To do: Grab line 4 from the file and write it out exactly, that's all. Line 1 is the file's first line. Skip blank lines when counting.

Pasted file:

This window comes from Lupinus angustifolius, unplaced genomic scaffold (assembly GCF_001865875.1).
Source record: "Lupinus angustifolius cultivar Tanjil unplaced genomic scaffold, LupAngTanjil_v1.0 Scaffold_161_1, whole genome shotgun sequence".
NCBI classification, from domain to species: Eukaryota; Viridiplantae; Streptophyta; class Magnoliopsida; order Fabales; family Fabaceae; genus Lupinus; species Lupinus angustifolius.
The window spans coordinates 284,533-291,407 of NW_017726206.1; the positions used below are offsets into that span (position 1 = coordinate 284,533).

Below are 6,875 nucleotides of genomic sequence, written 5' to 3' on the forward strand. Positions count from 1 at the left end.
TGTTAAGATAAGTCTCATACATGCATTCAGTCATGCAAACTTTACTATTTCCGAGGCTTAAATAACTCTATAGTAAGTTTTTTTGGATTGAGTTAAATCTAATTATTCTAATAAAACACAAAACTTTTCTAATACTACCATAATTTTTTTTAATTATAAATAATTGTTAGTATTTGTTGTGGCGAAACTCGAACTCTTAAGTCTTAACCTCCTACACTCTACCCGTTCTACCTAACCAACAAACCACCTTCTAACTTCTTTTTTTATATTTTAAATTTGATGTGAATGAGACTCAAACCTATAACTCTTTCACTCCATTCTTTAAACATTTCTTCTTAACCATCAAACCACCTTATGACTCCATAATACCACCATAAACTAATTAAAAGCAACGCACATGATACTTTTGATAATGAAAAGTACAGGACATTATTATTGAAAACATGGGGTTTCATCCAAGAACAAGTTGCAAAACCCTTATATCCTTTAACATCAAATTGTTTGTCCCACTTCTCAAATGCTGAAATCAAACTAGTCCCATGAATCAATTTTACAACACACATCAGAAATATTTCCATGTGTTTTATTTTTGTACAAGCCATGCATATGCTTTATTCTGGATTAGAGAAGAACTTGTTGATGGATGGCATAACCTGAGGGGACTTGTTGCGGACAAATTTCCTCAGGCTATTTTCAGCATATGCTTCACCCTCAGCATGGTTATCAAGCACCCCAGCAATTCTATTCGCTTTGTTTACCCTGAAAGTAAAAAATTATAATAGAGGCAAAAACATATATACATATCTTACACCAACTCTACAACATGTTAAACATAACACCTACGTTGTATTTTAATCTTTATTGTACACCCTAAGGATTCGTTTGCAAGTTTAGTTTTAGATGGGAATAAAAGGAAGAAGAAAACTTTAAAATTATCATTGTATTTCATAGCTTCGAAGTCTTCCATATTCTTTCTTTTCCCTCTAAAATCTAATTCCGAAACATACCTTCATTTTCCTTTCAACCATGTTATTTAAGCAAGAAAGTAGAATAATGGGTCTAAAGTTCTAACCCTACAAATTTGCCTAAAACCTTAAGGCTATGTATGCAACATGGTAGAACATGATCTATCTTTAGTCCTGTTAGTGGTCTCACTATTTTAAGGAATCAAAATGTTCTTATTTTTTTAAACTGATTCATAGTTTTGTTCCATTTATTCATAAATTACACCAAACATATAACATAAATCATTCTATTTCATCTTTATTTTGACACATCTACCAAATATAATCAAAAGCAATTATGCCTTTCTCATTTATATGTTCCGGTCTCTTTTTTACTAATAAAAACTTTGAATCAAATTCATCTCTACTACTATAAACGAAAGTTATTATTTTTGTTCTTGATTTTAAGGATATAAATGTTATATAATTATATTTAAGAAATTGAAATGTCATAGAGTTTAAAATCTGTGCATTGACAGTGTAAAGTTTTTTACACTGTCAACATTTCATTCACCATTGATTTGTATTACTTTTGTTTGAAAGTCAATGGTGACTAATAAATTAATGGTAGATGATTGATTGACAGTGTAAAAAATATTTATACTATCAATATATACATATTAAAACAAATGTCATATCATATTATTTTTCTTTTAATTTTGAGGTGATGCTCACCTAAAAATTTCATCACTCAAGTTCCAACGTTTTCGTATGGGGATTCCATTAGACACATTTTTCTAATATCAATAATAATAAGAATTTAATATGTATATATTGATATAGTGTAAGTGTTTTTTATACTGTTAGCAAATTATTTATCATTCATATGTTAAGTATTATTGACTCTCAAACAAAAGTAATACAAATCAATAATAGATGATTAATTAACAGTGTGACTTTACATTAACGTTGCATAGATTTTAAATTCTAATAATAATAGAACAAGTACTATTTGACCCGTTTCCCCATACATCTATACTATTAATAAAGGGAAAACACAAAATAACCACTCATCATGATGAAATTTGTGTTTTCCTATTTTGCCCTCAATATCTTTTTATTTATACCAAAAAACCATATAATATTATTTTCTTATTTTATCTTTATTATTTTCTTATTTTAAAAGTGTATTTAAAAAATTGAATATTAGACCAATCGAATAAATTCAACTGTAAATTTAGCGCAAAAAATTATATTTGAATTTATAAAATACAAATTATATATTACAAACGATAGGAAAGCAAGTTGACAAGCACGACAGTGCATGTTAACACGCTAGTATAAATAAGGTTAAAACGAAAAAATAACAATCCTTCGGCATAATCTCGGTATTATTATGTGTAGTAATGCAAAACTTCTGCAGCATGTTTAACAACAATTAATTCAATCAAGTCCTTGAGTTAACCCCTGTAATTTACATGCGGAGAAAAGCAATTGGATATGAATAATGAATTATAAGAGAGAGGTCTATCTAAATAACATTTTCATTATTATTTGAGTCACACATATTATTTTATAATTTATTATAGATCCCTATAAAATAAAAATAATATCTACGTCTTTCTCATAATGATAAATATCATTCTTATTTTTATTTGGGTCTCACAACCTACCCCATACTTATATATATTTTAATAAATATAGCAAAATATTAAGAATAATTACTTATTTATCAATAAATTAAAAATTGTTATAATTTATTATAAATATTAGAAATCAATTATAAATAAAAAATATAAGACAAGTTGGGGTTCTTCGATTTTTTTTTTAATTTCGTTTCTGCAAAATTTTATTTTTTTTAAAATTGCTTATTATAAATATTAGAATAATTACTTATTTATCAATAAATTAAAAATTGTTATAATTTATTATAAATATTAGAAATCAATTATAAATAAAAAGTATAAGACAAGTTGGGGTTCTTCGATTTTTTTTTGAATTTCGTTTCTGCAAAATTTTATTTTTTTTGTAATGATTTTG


The window spans coordinates 284,533-291,407 of NW_017726206.1; the positions used below are offsets into that span (position 1 = coordinate 284,533).